A Schematic illustration of MUC1 triple mutants of varying lengths. B Comparison between native MUC1 and triple mutants in their molecular weight and expected glycosylation levels. (MW molecular weight, a.a. amino acids, S/T serine/threonine). C Confocal images of U2OS cells co-transfected with IRSp53-mCherry and either MUC1_42TR-GFP or its triple mutant MUC1-T_42TR-GFP. Scale bars represent 10 µm. D Confocal images of U2OS cells co-transfected with mCherry-FBP17 and either MUC1_42TR-GFP or its triple mutant MUC1-T_42TR-GFP. Scale bars represent 10 µm. E Colocalization analysis of the wildtype and triple mutants of different lengths with IRSp53 (see Supplementary Table 4A for the detailed statistics). F Colocalization analysis of the wildtype and triple mutants of different lengths with FBP17 shows that triple mutants of MUC1 with 21TRs and 42TRs have increased colocalization with FBP17 (see Supplementary Table 4B for the detailed statistics). G Quantification of nanopillar-to-surrounding ratios shows that triple mutant MUC1-T_42TR-GFP has increased presence at 200-nm nanopillars (see Supplementary Table 2B for the detailed statistics). H Schematic illustration of cell surface mucin removal by StcE mucinase. I Quantification of nanopillar-to-surrounding ratios shows that StcE treatment significantly increased MUC1_42TR-GFP signals at 200-nm nanopillars (see Supplementary Table 2B for the detailed statistics). All ratios are normalized against the mCherry-CAAX signals. In C, D, cells were cultured on flat surfaces. Welch’s t-tests (unpaired, two-tailed, not assuming equal variance) are applied for all statistical analyses in this figure. Error bars represent SEM. Arrows were drawn for guidance purpose.

Using protein-induced membrane curvature, we measured the colocalization of three MUC1 triple mutants (MUC1-T-10TR, MUC1-T-21TR, and MUC1-T-42TR) with IRSp53 or FBP17. Compared with the MUC1s of the same ectodomain length, the mutant MUC1-Ts exhibited a similar degree of colocalization with IRSp53-induced membrane protrusions (Fig. 4C, E, Supplementary Table 4A, and Supplementary Fig. 13A). However, the degree of colocalization with FBP17-induced membrane invaginations is increased for longer (21TR and 42TR) MUC1 triple mutants (Fig. 4D, F, Supplementary Table 4B, and Supplementary Fig. 13B). Similarly, the triple mutant reduces MUC1’s avoidance of nanostructure-induced positive curvature. On the 200-nm nanopillar arrays, MUC1-T-42TR triple mutants show higher nanopillar-to-surrounding ratios than native MUC1-42TR (Fig. 4G and Supplementary Table 2B). These measurements indicate that MUC1’s avoidance of positive membrane curvature is due to its high level of glycosylation.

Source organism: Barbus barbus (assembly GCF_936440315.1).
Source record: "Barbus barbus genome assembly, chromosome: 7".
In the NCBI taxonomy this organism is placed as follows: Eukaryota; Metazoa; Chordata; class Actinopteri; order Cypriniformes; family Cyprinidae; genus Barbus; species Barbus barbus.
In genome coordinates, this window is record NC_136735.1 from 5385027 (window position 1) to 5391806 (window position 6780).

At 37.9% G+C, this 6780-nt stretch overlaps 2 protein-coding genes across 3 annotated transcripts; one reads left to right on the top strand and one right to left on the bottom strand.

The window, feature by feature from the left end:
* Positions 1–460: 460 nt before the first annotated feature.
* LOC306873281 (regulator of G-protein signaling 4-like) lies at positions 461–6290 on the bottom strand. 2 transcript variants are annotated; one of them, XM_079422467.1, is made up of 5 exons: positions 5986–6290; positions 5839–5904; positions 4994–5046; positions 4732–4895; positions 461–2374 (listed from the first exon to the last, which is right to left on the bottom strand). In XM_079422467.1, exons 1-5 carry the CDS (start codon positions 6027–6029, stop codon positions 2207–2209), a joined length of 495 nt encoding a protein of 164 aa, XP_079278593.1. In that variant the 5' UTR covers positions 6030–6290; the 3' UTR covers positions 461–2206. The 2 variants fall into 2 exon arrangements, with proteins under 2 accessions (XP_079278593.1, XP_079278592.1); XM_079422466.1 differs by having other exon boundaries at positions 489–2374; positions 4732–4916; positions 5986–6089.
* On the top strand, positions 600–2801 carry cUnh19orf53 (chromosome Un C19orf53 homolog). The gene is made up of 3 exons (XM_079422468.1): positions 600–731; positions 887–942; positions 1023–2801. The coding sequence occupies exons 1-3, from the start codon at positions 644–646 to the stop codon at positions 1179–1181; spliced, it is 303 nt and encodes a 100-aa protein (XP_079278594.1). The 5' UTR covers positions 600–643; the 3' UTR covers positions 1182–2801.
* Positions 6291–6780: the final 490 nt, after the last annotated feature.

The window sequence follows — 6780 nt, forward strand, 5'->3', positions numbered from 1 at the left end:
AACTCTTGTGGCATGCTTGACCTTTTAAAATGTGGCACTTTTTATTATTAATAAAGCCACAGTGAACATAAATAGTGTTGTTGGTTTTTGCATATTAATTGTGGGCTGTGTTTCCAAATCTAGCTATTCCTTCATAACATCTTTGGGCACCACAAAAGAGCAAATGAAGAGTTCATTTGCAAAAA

We further determined how enzymatic removal of the MUC1 ectodomain affects its curvature preference. We treated MUC1-expressing cells with a mucin-selective protease, the secreted protease of C1 esterase inhibitor from E. coli (StcE)52. StcE cleaves the TR domains but not the GFP or the transmembrane domains (Fig. 4H). The loss of the ectodomain entirely removes MUC1’s avoidance of nanostructure-induced positive curvature. On nanopillars, StcE treatments increase the MUC1-42TR pillar-to-surrounding ratio to be comparable to the membrane marker CAAX (Fig. 4I and Supplementary Table 2B).

Large glycoproteins avoid positive membrane curvature in vitro

To understand whether the curvature preference of MUC1 in cells is due to its intrinsic physical properties or through its interactions with other cellular components, we examined the curvature preference of glycoproteins in vitro on a supported lipid bilayer (Fig. 5A). A recombinant His-tagged and fluorescently-labeled Podocalyxin (Podxl), a mucin-like glycoprotein that is commercially available, was used for this study. The lipid bilayers formed on the gradient nanoX arrays were doped with 30% Ni-NTA-conjugated lipids for recruiting His-tagged Podocalyxin53 and ~1% rhodamine-labeled lipids for bilayer visualization. It is important to note that for the in vitro experiments where podocalyxin is added onto supported lipid bilayers, the sign of the nanostructure-induced curvature is opposite to that of cellular studies (Fig. 5B). Specifically, curvature at the ends of nanoX mimics membrane protrusions, i.e., negative membrane curvature, while curvature at the inner crosses of nanoX mimics membrane invaginations, i.e., positive membrane curvature.

Fig. 5: Large glycoproteins avoid positive membrane curvatures in vitro.
figure 5

A Schematic illustration of supported lipid bilayers (SLB)-based arrays employed to study the in vitro curvature preference of a mucin-like glycoprotein, Podocalyxin (Podxl). B Cartoons elucidating the opposite membrane curvature for the distribution of mucin glycocalyx proteins on lipid bilayers vs. in the cell-based experiments. C Heatmaps show the spatial distributions of Podxl, deglycosylated Podxl, and lipid bilayers around the nanoXs (with 30% DGS-Ni-NTA). D, E Quantification of end-to-side (reflecting the preference for negative curvature) and inner-to-side ratios (reflecting the preference for positive curvature) of (D) Podxl and (E) deglycosylated Podxl on gradient nanoXs arrays of three selected inner angles. Podxl preferentially accumulates at negatively-curved membranes at the ends of nanoX arms. The lipid bilayers were doped with 30% DGS-Ni-NTA (see Supplementary Table 5A, B for the detailed statistics). F Heatmaps show the spatial distributions of Podxl, deglycosylated Podxl, and lipid bilayers around the nanoXs (with 10% DGS-Ni-NTA). G, H Quantification of end-to-side and inner-to-side ratios of (G) Podxl and (H) deglycosylated Podxl on the lipid bilayers doped with 10% DGS-Ni-NTA (see Supplementary Table 5C, D for the detailed statistics). All ratios are normalized against the rhodamine-lipid signals. Welch’s t-tests (unpaired, two-tailed, not assuming equal variance) are applied for all statistical analyses in this figure. Error bars represent SEM.